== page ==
Are Road De-Icers Causing Car Rust Damage?

With the end of winter still far off, millions of Americans will face pricey vehicle repairs from car rust damage caused by chemicals used to de-ice roadways. According to a AAA survey, U.S. drivers paid an estimated $15.4 billion in rust repairs caused by de-icing methods over the last five years.

Many transportation departments now use liquid de-icers to combat ice and snow on the roadways. These newer alternatives are more effective than traditional salt because you can apply them before a snowstorm. They also have a lower freezing point and melt ice and snow faster. However, these characteristics make them more damaging to vehicles: The chemicals remain in liquid form longer, are more likely to coat car parts, and can seep into cracks and crevices.

While some rust damage is unavoidable, take the following steps to help reduce the possibility of vehicle damage:

  • Try to limit driving immediately before, during and after winter storms, when salt and de-icing solutions are being applied.
  • Wash your vehicle frequently, paying particular attention to the undercarriage. This will loosen, dissolve and neutralize road salts.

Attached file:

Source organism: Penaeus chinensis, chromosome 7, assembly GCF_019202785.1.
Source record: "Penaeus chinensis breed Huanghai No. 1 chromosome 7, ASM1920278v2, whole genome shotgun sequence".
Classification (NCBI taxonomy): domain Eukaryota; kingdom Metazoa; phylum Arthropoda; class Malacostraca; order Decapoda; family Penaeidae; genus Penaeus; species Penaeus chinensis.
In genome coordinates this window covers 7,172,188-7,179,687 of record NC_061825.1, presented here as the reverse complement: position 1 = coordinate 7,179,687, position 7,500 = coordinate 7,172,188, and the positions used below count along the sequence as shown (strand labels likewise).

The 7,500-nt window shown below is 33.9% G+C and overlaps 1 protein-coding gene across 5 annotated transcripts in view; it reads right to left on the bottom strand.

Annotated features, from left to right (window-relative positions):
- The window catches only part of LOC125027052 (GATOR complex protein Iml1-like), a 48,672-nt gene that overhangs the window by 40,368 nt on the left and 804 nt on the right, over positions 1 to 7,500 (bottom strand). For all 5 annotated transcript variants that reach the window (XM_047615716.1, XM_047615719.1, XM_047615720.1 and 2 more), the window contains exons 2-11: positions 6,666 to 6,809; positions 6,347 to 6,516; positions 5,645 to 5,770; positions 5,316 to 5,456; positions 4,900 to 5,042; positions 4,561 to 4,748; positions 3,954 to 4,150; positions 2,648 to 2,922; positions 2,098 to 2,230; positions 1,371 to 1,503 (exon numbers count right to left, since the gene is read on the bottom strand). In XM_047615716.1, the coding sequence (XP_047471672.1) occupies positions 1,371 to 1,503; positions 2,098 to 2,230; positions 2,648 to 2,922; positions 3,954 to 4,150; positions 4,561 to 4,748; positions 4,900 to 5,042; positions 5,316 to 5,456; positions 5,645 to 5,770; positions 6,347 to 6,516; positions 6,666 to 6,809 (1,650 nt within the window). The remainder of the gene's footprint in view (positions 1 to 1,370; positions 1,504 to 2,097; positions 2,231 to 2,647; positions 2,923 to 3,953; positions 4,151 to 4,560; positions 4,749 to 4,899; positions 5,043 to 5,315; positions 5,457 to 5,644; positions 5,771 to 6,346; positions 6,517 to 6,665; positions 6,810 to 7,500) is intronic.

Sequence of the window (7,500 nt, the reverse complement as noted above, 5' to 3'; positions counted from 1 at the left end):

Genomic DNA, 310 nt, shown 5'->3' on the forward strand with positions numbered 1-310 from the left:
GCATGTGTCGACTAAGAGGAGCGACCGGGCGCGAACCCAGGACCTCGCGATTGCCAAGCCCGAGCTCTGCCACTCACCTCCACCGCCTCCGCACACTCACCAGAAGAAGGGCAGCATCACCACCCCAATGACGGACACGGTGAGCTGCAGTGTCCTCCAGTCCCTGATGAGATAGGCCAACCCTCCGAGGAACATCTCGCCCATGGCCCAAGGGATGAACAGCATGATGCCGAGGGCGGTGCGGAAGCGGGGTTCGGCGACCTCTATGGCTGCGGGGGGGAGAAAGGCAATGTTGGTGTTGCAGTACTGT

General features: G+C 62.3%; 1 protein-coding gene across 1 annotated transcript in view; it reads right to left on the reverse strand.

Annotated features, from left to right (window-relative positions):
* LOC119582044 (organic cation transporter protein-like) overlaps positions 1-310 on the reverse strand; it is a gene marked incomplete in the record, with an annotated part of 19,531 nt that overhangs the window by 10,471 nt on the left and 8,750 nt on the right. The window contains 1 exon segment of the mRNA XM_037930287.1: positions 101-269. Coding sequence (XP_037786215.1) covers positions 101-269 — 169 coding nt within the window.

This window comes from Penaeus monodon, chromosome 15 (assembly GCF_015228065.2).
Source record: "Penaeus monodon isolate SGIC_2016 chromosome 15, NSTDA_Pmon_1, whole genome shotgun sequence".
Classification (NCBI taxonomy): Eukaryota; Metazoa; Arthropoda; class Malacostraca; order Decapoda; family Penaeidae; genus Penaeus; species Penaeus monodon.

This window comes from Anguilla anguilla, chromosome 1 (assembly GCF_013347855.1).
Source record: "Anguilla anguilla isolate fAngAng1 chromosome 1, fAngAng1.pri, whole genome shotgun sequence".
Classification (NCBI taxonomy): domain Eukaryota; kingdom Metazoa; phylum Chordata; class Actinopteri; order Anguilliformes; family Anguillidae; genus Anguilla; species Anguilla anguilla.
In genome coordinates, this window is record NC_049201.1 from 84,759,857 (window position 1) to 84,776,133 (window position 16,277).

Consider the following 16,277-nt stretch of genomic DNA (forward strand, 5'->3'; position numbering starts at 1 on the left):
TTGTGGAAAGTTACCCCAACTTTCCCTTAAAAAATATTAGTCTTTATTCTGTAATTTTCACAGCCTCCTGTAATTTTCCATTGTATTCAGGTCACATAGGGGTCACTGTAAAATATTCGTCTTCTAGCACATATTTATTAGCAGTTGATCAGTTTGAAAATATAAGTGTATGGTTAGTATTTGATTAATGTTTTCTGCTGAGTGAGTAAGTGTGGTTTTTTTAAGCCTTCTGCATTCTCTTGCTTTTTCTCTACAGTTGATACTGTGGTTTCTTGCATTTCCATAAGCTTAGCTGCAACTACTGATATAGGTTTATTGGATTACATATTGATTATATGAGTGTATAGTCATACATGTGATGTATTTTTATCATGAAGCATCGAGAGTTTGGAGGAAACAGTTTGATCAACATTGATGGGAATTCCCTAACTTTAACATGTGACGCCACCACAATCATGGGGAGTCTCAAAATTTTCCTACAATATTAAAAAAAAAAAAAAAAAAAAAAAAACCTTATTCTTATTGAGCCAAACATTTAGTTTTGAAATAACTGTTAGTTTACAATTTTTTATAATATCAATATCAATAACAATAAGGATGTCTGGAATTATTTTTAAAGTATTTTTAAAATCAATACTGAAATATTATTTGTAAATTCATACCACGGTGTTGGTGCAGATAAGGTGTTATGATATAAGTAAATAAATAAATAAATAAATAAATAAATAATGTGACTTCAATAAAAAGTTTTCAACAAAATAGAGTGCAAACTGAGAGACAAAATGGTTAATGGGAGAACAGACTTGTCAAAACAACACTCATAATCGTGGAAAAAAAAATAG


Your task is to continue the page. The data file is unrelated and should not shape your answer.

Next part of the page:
• Always use a high-quality car wash solution, not a household dish detergent.
  • Repair body damage and touch up paint scratches and chips that expose bare metal.
  • Thoroughly wash and clean your vehicle before winter and apply a coat of wax to protect the finish.
  • Give the entire vehicle and undercarriage one last cleaning in the spring. Any deposits left over from winter can continue to cause car rust year-round if not properly removed.

Treat your car to a tune-up after winter’s harsh conditions. Visit to find a AAA Car Care Plus or Approved Auto Repair facility near you.

Ensure your vehicle is winter-ready by scheduling time with our automotive experts for routine inspections before you hit the road.